E-Trade's "One Finger": Do you really want to associate your product with a proctology exam? Enough said.
Snapple's "Quest for Snapple" was disappointing. As one reviewer said, "Guy travels great distances to find the elusive answer to the eternal question ... "what is EGCG?" He's told he could have learned the answer by looking at the back of the bottle. Clearly, drinking Snapple green tea makes you stupid, and we want no part of such a product." I couldn't agree more.
Sunday, February 04, 2007
I'm one of those people who watch Super Bowl for the ads, because I have a strong marketing and PR background. It's fascinating to see the ones that hit it "dead on", and interesting to see when a multimillion-dollar-corporation can make a terrible mistake that can live on in infamy for years. To see a Leviathon misstep is fascinating.
Still, I'm somewhat aware of the teams, and I'll look up from a book when my son hollers at a touch down.
I'm rooting for the Bears this year. Their quarterback, Rex Grossman, doesn't impress much at first glance. "You can find Grossman all the way down at 24 on the league's quarterback-rating list... But that was the regular season. A look at playoff numbers reveals that a scaled-back Grossman has been slightly more efficient than Manning," writes Randy Hill of Foxsports.com. Grossman is the underdog: Bears fans are biting their nails today, because you never know how he will perform.
Then there's the Indianapolis Colts' Peyton Manning, who seems to be a quarterback that polarizes people. In the past, Manning has blamed his teammates for misses and losses, and been a little less than sportsmanlike in his behavior. He obviously is more consistent than Grossman, but many fans dislike his demeanor and feel that his biggest flaw is that he's easily frustrated. One person recently wrote "I hope he never wins. I watched him in college, up close and personal, be dismissive to a little girl asking for an autograph. He could have just said no, but he decided to be a BLEEP. God dont like ugly, and he threw INTs and lost his Heisman."
But no matter who wins, and who's at the helm, it's everything in-between that interests me. Super Bowl is a great American tradition: No matter what, there is always something there for everyone.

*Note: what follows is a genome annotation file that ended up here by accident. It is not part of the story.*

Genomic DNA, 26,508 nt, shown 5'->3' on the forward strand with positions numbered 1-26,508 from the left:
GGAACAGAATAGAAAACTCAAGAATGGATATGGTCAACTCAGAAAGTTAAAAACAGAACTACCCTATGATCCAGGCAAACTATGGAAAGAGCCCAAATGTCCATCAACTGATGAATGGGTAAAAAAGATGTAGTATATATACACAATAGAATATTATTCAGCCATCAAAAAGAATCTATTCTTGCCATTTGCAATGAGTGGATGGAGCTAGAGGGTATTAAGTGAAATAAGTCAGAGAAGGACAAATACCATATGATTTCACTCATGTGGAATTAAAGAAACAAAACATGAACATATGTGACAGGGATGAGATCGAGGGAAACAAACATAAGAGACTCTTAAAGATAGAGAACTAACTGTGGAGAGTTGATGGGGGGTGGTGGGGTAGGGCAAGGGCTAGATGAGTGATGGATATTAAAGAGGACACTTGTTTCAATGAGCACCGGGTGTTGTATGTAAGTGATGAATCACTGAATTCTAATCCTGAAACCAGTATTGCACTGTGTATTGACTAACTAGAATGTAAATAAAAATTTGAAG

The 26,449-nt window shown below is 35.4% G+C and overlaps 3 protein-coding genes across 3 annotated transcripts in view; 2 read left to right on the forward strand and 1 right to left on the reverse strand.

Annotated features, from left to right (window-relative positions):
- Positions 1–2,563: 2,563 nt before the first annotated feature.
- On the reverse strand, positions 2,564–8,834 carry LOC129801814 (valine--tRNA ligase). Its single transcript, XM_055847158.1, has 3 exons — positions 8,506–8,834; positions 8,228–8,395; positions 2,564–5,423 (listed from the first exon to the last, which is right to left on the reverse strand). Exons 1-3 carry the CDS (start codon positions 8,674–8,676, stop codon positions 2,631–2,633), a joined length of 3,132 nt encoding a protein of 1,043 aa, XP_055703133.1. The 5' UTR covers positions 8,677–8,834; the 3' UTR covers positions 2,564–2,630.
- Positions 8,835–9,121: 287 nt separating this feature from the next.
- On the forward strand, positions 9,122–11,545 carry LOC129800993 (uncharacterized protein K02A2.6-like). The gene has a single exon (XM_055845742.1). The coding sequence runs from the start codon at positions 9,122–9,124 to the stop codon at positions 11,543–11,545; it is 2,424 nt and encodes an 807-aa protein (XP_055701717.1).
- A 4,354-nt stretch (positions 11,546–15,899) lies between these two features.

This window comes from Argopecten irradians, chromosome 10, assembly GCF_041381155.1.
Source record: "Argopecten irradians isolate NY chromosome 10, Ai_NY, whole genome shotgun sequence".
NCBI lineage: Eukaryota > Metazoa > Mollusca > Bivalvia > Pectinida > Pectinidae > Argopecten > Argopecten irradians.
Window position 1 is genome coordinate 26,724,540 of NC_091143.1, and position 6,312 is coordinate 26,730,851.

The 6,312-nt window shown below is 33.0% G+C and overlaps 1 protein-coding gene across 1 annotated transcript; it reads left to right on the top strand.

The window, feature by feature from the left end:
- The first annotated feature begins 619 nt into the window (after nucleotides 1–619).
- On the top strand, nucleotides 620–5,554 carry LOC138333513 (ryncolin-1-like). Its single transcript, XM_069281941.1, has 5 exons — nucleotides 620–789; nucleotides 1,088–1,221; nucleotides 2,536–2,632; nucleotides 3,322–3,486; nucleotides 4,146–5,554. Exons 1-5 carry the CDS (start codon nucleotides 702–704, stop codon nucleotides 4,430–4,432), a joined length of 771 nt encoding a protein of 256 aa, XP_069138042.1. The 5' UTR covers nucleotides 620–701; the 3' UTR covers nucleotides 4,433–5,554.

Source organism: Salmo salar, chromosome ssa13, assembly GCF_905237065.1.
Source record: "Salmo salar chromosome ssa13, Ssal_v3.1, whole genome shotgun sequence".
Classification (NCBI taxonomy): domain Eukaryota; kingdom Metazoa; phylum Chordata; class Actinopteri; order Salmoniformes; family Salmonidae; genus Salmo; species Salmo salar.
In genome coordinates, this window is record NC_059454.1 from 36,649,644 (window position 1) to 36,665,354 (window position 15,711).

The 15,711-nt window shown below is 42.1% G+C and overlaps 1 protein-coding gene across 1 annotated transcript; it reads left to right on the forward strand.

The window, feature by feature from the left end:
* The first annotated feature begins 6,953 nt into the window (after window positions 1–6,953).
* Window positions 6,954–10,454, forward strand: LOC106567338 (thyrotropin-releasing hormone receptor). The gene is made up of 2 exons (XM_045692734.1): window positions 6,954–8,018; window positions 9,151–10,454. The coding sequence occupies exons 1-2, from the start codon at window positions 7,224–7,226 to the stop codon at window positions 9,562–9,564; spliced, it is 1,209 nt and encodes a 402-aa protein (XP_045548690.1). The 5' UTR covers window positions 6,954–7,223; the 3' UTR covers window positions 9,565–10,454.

Friday, February 02, 2007
It debuts in late February in Orlando, where pet owners can come to a doggy convention and try it out for themselves. It can identify 38 different major breeds.
Cool, huh? I'm going to be testing the new puppy as soon as it's available.
Thursday, February 01, 2007
These devices were little black circuit boards with a picture of a silly 1980s-style computer game figure flashing his middle finger. This caused authorities to suspect it was a hoax, of course, but it could also have been a nasty message on a detonation device. Wires hung from the devices, and as you can see, there's also something that looks suspicious at the base of it. Bomb squads were called in, and people waited in their cars for hours as the devices were removed.
Eventually it was discovered that the devices were simply an advertising ploy that went terribly wrong. The first to scramble to the mic to apologize was Turner Broadcasting. However, Interference Inc., the advertising firm that they hired, has made no comment yet. Interestingly, their website has been taken down. All that you can get is Google's usual synopsis which reads "A nationwide guerilla and alternative marketing agency from idiation through tactile implementation and staffing."
According to a 2001 interview with the CEO of Interference Inc., "Interference, Inc. will use street corner messengers, product samplings, publicity stunts, branded hitchhikers and other "random acts of kindness," anything to deliver a targeted message to a specific market."
The two men that were hired to distribute the devices have been arrested. As authorities pointed out, "Those conducting the campaign should have known the devices could cause panic because they were placed in sensitive areas."
Interestingly, it is most obvious that Turner Broadcasting and Interference Inc. intended these devices to raise a storm of controversy. No one pays for an advertising campaign that will create little or no publicity. The devices were placed in strategic places in 5 or 6 major cities, with the intent to initially frighten the viewer. I think they had assumed that someone would gasp and say "Oh look! A bomb!" and then, a moment later, say "Oh, it couldn't be. It's something cartoon-y. I wonder what it's all about?" However, I also think that they were fully aware that it might result in something this big: That was an added bonus. As one Hollywood promoter once said "There is no such thing as bad publicity."
Here is what should alarm us all: The devices had been planted in 5-6 major cities a couple of weeks ago. And yet, they were only discovered yesterday in one of those cities. If our society is so comfortable in it's denial of potential terrorist attacks, we are all doomed. This lack of alertness is alarming. Homeland Security needs to re-think it's current communications to the public, because they are not working.